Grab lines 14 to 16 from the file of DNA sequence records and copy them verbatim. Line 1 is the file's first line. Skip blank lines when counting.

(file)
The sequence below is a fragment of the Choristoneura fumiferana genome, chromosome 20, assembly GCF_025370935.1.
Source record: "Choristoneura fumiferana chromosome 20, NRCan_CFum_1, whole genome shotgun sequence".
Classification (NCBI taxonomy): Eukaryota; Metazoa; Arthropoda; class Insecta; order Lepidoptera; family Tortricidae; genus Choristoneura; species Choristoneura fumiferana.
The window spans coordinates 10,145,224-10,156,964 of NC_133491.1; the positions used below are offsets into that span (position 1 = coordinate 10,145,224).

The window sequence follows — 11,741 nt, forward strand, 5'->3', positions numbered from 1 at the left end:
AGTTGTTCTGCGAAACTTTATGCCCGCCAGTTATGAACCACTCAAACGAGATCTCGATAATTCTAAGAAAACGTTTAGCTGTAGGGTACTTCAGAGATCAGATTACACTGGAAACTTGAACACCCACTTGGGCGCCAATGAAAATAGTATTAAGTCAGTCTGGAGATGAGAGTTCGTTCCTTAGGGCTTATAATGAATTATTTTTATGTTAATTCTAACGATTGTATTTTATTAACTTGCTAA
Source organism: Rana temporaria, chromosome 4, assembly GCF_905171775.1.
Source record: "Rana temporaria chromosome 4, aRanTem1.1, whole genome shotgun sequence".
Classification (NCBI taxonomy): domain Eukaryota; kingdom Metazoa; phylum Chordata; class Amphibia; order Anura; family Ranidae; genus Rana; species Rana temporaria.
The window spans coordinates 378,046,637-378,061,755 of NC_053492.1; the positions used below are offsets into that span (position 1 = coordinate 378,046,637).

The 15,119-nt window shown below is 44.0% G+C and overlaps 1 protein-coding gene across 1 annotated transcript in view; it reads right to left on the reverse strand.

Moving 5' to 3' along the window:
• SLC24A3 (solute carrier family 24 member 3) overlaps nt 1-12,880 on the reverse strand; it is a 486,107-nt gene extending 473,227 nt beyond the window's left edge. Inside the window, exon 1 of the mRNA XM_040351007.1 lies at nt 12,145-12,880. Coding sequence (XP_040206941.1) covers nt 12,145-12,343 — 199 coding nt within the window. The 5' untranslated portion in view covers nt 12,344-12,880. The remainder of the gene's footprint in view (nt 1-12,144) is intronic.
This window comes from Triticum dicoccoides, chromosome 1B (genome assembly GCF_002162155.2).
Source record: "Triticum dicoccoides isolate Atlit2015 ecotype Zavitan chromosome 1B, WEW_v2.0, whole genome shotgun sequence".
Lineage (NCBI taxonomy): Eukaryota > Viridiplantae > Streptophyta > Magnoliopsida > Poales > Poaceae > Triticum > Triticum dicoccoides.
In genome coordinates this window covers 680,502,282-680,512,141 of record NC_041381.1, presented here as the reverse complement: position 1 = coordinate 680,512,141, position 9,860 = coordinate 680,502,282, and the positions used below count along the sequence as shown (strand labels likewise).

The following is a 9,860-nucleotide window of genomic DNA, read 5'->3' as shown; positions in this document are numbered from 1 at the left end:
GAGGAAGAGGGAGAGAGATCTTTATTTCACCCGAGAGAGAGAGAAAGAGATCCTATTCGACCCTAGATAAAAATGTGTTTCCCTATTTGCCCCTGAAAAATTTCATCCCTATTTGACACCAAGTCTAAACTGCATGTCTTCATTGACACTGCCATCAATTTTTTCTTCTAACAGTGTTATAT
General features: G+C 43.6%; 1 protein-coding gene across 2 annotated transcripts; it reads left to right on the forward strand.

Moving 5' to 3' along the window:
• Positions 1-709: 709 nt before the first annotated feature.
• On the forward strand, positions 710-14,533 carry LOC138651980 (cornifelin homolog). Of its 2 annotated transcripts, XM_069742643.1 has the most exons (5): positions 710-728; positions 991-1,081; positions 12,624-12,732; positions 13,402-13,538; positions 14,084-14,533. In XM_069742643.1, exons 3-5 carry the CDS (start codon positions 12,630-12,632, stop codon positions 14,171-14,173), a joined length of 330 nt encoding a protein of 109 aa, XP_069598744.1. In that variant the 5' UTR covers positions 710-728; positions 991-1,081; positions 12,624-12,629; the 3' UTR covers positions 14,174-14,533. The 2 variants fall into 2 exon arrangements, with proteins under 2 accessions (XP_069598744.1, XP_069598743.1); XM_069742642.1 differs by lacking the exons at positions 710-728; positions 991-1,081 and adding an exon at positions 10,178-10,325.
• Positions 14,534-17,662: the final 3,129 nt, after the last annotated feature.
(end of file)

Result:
This window comes from Triticum dicoccoides, chromosome 1B (genome assembly GCF_002162155.2).
Source record: "Triticum dicoccoides isolate Atlit2015 ecotype Zavitan chromosome 1B, WEW_v2.0, whole genome shotgun sequence".
Lineage (NCBI taxonomy): Eukaryota > Viridiplantae > Streptophyta > Magnoliopsida > Poales > Poaceae > Triticum > Triticum dicoccoides.